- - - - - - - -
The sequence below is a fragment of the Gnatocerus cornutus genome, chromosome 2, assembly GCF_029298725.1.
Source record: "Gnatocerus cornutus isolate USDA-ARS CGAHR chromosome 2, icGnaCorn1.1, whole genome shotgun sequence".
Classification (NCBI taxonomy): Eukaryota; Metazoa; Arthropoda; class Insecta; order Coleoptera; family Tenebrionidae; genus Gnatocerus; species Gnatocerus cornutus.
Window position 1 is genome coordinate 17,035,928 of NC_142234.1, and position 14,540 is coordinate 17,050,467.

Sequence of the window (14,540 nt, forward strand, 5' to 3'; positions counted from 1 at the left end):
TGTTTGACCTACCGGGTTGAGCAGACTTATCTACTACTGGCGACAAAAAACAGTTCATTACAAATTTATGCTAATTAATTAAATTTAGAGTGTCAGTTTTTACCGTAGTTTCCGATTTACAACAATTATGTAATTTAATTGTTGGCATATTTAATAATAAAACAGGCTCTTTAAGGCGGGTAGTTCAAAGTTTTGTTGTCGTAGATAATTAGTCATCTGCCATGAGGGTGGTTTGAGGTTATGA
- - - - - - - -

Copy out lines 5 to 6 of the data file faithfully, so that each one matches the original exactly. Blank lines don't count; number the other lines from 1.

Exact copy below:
Sequence of the window (14,540 nt, forward strand, 5' to 3'; positions counted from 1 at the left end):
TGTTTGACCTACCGGGTTGAGCAGACTTATCTACTACTGGCGACAAAAAACAGTTCATTACAAATTTATGCTAATTAATTAAATTTAGAGTGTCAGTTTTTACCGTAGTTTCCGATTTACAACAATTATGTAATTTAATTGTTGGCATATTTAATAATAAAACAGGCTCTTTAAGGCGGGTAGTTCAAAGTTTTGTTGTCGTAGATAATTAGTCATCTGCCATGAGGGTGGTTTGAGGTTATGA